Wiseman, who has long described his artistic approach as being ‘more novelistic than journalistic’, is not after political evaluations and there is tremendous value to be found in his revisiting these clichés and surveying them anew. Here, as in Wiseman’s other films, there’s an alchemy to his editing, an accumulation of meaning that builds slowly. Many of the film’s scenes are stifling and wearisome in their dullness, which seems to be a feature, not a bug. Monrovia, Indiana is permeated by the sense of people who are just going through the motions of living – not even the wedding of a young couple is a vivacious affair. It wasn’t until an enterprising salesman hawking mattress covers shows off jars filled with an accretion of bodily fluids, skin, and hair that I realized with complete certainty that this film was going to end in a cemetery. What Wiseman documents and constructs here is an indelible record of decline; he checks in with the institutions that comprise the folksy story of white America, and finds a place reenacting a ghost story.


Frederick Wiseman's ‘Beating Heart’ of Rural Americana - Frederick Wiseman和第039:美国农村的“跳动的心脏”

Frederick Wiseman, Monrovia, Indiana, 2018, film still. Courtesy: Zipporah Films

In Monrovia, Indiana, the landscape itself retains the purity the American Dream – all blue skies and golden waves of grain. In the sermon at the funeral that comprises the film’s final scenes, the pastor invokes the pleasures of the after-life to provide reassurance to the grieving, but it is a symbolic message that seems also to be reassuring Monrovia’s residents, the living dead: ‘Heaven is a place of no sorrow, no crying. No compromised bodies, no wheelchairs. No beds of affliction. Unspeakable joy. The pains of life not permitted. The failures of life affect us no longer.’ Wiseman is often referred to as the premier portraitist of American institutions, but what he’s also been doing over all these decades is taking the collective pulse. And here, those ‘beating hearts’ of America have flatlined.

Main image: Frederick Wiseman, Monrovia, Indiana, 2018, film still. Courtesy: Zipporah Films

Sierra Pettengill

Sierra Pettengill is a New York-based filmmaker. She is currently a Sundance Institute Art of Nonfiction Fellow.

Opinion /

Frederick Wiseman
Sierra Pettengill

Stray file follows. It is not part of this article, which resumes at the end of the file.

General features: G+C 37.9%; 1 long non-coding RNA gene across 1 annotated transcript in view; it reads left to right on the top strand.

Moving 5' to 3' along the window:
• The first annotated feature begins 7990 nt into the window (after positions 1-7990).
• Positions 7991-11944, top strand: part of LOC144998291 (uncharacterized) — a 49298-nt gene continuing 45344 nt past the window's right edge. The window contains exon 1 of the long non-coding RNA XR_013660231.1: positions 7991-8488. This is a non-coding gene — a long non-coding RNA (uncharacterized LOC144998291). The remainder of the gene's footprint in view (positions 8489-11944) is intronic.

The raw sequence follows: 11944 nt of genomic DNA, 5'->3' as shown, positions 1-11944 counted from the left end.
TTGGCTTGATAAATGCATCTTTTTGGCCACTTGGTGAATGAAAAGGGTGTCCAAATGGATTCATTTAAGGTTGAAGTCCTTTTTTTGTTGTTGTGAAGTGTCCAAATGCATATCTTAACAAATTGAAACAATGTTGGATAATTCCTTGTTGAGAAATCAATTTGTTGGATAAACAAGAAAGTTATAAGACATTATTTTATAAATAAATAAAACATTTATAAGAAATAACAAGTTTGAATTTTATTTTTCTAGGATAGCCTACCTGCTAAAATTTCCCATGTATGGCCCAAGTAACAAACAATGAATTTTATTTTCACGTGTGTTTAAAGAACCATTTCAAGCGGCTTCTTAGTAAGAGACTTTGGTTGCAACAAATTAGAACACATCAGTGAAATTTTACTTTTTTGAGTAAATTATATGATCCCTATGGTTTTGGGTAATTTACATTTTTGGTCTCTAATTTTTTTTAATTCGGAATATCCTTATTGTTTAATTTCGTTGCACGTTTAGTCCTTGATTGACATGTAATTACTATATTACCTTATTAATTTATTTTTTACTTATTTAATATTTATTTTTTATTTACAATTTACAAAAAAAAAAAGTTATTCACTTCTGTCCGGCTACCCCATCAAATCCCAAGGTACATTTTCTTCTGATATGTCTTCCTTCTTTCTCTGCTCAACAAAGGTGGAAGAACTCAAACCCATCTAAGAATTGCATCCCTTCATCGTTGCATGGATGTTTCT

弗雷德里克·怀斯曼的新纪录片《印第安纳州蒙罗维亚》(2018)以美国乡村的一系列田园风光开场,然后进入一个小型教会团体的会议。“记住,”一个背着十字架的中年人告诉那些聚集在一起的人,“当他开始这一切时,一切都很完美。”我们把事情搞糟了。我们带来了苦难。“怀斯曼,在他的第42部专题纪录片中,访问了这个以白人为主的城镇中的一些机构,传递来自枪店、比萨店、婴儿淋浴、超市和美容院的谈话和图像,以及其他主要场所。EET钉这部电影是现在时态的一部文献,但几乎完全通过过去的语言和意象来讲述。在高中教室的早期场景中,一位老师讲解蒙罗维亚在篮球方面的历史辉煌,他讲述了他们在20世纪20年代在体育界的“统治地位”,但没有能激励那些近乎昏迷的学生。授予共济会会员50年奖项的仪式是件令人沮丧的事情,男人们结结巴巴地说着吱吱作响的正式语言。即使是电影中最激动人心的对话之一,在一场老式车展上,坐在草坪椅上的一群男人之间的谈话,也围绕着一美元过去能伸展到什么程度。._.cil_._mo.jpg Frederick Wiseman's ‘Beating Heart’ of Rural Americana - Frederick Wiseman和第039:美国农村的“跳动的心脏” Frederick Wiseman,蒙罗维亚,印第安纳州,2018年,电影。礼貌:Zipporah Films.这部电影的地理位置和主题跳跃方式最直接地让人想起怀斯曼的电影《在杰克逊高地》(2015),讲述了纽约皇后区的不同街区;印第安纳州的蒙罗维亚是之前那部电影的百合白色底片。印第安纳州压倒一切的白色飞地长期以来一直被用作美国正在发生的事情的代言人,印第安纳州蒙罗维亚也让人想起了《中城》(1982)系列电影,由彼得·戴维斯执导,在蒙西高速公路上被击落的一系列六部生活纪录片。戴安娜始于1976,是美国二百周年之年。《米德尔敦》在美国公共电视上播出,是著名的《米德尔敦研究》(1929,1937)的后续节目。这是一部大萧条时期对小镇白人进行的社会学调查。蒙西镇,在研究中是匿名的,被社会学家海伦和罗伯特·林德选为典型和有代表性的城市,用来“同步地研究美国小城市的生活交织的趋势”。《米德尔敦》中最有名的电影,乔尔·德莫特和杰夫·克莱因斯最爱的《17岁》,是对白人高中生林恩·马西性生活的一种亲密观察,这也揭示了蒙西公然和有毒的种族主义。如果我们把米德尔顿看作国家健康状况的一个会计,那就说明17岁被PBS审查过,而且从来没有播出。main_._store._mo.jpg Frederick Wiseman's ‘Beating Heart’ of Rural Americana - Frederick Wiseman和第039:美国农村的“跳动的心脏” Frederick Wiseman,蒙罗维亚,印第安纳,2018,电影。礼貌:Zipporah Films.到目前为止,这位沿海记者跳伞到中美洲的妈妈和流行人那里来评估这个国家跳动的心脏,这已经是美国政治报道中的陈词滥调了,就像“妈妈和流行人,美国中部”一样。“跳动的心脏”。餐厅、理发店、教堂。游行和农作物,卡车和华夫饼干,婚礼和麋鹿寄宿。在唐纳德?特朗普当选后同样狂热的岁月里,这种疯狂的利伯斯报告文学的游戏达到了狂热的程度。在后真理的环境中,人们普遍对这种形式的虚假真实性感到疲惫,并抵制那种认为你可以阅读主要街道的想法。茶叶揭开了我们政治时刻的根源。(更别提对这种过时的观点的反对了,这种社区应该被用作不同国家的代言人。)在印第安纳州的蒙罗维亚,完全没有关于该镇及其居民的统计信息,也没有任何一部电影以对话方式提供。科目,也不通过文本卡片由智者本人(这样的标志张贴干预会像外来入侵一样在智者电影中格格不入)。整个片子播出期间,影片回到了市议会会议,会上就蒙罗维亚应该如何扩大人口规模,如何为名为Homestead的住宅开发提供必要的服务,以及开发是否应该在第一个p.蕾丝;这些场景是电影最接近“问题”的明确地址。这很可能是特朗普的国家,但这在其他地方是值得考虑的。怀斯曼长期以来一直把他的艺术方法描述为“比新闻报道更具小说性”,但他并不追求政治评价,他重新审视这些陈词滥调并重新审视这些陈词滥调有着巨大的价值。在这里,就像威斯曼的其他电影一样,他的编辑有一种炼金术,一种慢慢积累的意义积累。这部电影的许多场景在乏味中令人窒息和厌烦,这似乎是一个特征,而不是一个bug。蒙罗维亚,印第安纳州弥漫着一种正在经历生活运动的人的感觉——甚至连一对年轻夫妇的婚礼都不是一件热闹的事情。直到一个有进取心的推销员摊开床垫盖,炫耀装满体液、皮肤和头发的罐子,我才完全肯定地意识到这部电影将在墓地里结束。怀斯曼在这里记载和建筑的是一种不可磨灭的衰落记录;他向那些构成美国白人民间故事的机构登记,找到了一个再现鬼故事的地方。TractRoMo.JPG WPAP602602IMG Frederick Wiseman,蒙罗维亚,印第安娜,2018,胶片静止。礼貌:在印第安纳州的蒙罗维亚,风景本身保持着美国梦的纯洁——所有的蓝天和金色的谷物波浪。在包括电影最后场景的葬礼上的布道中,牧师援引了死后的快乐来为悲痛的人们提供安慰,但这是一个象征性的信息,似乎也在安慰蒙罗维亚的居民,活着的死者:“天堂是没有悲伤的地方,不要哭泣。没有妥协的身体,没有轮椅。没有痛苦的病床。无法形容的喜悦生命的痛苦是不允许的。生活中的失败不再影响我们。“怀斯曼经常被称为美国机构的首要肖像画家,但他在这几十年里也一直在做的是采取集体的脉搏。在这里,那些“跳动的美国”已经变得平坦了。主要形象:Frederick Wiseman,蒙罗维亚,印第安娜,2018,电影仍然。礼貌:Zipporah Films.Sierra Pettengill.Sierra Pettengill是纽约的电影制作人。她目前是圣丹斯学院非小说艺术院士。意见/弗雷德里克威斯曼电影塞拉帕特金尔意见美国纪录片